Skip to main content
Open Access Publications from the University of California


UC San Francisco Previously Published Works bannerUCSF

Human Papillomavirus Infection in Women in Puerto Rico



This study aimed to describe the prevalence and concordance between cervical and anal human papillomavirus (HPV) infection and compare cervicovaginal and anal self-collection methods for HPV testing between physician and self-collected specimens in women in Puerto Rico.

Materials and methods

Specimens for HPV-DNA testing were obtained from 100 women aged 18 to 34 years attending a general gynecology clinic for a routine Pap smear. Human papillomavirus testing was performed using polymerase chain reaction MY09/MY11 primers. Positive samples were typed for 39 genotypes. Agreement between sampling methods was determined by percent agreement and the κ statistic.


For the 39 genotypes evaluated, 38.4% (38/99) of cervicovaginal and 33.7% (30/89) of anal physician-collected samples were HPV+, whereas 35.1% (34/97) of cervicovaginal and 32.0% (31/97) of anal self-collected samples were positive. Human papillomavirus type 16 was the most common type identified in the cervix (8.3%, 8/97) and the anus (5.6%, 5/89) of physician-collected samples, with similar prevalence in self-collected samples. Concordance between cervical and anal HPV infection was high (>90%) for all types evaluated. There was a strong percent agreement between physician- and self-collected cervicovaginal and anal samples (>95% for all HPV types) and good to excellent agreement (κ > 0.60) for most HPV types.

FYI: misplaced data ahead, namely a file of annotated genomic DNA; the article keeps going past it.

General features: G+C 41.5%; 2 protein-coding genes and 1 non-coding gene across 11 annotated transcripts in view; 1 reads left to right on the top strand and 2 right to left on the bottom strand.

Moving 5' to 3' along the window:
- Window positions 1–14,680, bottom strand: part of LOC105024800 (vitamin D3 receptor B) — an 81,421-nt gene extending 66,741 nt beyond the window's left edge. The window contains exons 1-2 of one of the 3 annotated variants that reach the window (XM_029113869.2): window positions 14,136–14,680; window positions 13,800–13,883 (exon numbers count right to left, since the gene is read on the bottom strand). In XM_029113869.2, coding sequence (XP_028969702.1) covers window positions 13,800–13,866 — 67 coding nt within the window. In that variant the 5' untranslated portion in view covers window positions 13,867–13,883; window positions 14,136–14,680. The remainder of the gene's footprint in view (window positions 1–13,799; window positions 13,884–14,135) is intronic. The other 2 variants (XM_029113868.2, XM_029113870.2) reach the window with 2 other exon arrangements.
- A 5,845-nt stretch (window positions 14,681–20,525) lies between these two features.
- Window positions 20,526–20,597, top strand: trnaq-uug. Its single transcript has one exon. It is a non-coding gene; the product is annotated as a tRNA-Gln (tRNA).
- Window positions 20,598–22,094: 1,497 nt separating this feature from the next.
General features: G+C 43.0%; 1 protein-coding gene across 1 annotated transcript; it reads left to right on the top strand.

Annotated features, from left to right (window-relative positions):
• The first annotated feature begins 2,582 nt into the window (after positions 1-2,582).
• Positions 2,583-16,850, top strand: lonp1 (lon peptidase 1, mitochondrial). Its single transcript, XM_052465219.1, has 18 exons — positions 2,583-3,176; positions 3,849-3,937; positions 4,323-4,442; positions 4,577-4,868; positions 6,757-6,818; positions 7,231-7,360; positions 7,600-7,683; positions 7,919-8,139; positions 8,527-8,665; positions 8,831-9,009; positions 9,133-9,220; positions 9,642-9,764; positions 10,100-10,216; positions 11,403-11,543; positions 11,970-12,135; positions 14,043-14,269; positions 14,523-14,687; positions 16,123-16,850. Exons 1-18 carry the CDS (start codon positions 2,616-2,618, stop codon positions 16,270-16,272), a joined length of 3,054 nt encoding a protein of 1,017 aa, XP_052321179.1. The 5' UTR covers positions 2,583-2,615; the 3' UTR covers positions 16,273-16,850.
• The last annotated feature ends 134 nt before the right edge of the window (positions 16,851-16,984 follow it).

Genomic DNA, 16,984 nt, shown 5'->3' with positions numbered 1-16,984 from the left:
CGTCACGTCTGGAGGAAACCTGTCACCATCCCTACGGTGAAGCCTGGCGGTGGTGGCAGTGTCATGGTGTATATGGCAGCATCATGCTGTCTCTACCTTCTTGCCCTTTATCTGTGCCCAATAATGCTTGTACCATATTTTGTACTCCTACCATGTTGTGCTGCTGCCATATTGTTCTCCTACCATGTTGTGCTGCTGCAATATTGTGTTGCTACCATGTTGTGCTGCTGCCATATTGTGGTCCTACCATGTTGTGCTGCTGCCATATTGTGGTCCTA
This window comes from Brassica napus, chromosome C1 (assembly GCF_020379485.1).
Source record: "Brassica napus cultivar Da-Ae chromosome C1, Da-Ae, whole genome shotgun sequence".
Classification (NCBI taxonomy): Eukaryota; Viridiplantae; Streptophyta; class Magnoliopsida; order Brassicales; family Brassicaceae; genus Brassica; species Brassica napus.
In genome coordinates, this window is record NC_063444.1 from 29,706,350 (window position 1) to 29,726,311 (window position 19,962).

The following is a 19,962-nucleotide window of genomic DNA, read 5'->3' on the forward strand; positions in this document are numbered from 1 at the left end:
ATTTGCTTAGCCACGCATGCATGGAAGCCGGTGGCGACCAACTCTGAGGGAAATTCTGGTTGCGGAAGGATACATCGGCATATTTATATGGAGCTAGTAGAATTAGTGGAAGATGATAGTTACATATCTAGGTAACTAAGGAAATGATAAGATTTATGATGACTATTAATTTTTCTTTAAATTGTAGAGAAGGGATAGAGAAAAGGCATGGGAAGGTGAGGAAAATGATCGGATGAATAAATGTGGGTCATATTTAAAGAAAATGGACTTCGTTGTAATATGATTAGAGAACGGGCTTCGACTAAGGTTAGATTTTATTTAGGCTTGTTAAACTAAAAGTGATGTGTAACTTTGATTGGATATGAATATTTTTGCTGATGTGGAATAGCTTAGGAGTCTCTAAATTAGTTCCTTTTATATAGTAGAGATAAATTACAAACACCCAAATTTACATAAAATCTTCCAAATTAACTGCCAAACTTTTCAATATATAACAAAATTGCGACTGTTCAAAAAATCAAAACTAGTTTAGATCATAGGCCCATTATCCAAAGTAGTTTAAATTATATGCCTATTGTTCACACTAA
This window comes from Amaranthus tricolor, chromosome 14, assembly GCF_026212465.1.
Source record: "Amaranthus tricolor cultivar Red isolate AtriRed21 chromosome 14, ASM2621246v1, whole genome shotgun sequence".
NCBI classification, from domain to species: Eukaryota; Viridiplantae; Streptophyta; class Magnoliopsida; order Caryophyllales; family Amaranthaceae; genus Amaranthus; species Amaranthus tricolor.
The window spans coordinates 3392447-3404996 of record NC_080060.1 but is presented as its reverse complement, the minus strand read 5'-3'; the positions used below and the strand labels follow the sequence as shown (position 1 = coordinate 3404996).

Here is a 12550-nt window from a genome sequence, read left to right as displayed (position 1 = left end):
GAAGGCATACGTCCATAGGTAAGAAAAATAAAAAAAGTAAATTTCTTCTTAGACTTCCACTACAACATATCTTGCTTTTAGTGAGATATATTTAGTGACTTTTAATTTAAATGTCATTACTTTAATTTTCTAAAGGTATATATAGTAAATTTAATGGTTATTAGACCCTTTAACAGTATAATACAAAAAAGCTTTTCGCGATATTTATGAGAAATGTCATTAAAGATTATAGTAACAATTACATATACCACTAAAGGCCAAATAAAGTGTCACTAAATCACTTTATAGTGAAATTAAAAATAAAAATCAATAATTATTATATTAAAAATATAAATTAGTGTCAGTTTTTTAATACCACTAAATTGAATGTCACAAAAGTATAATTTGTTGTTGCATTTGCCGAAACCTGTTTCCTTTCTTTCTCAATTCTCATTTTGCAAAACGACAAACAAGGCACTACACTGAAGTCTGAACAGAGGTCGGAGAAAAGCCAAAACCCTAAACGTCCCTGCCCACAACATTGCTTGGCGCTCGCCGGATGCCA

The clinic-based prevalence of anal and cervicovaginal HPV infection was high, with a strong concordance between cervical and anal infection and good to excellent agreement between physician- and self-collected samples. This study supports the feasibility of using cervical and anal self-sampling methods in future population-based studies of HPV infection in Puerto Rico and as an HPV screening method in women.

Many UC-authored scholarly publications are freely available on this site because of the UC's open access policies. Let us know how this access is important for you.

Main Content
For improved accessibility of PDF content, download the file to your device.
Current View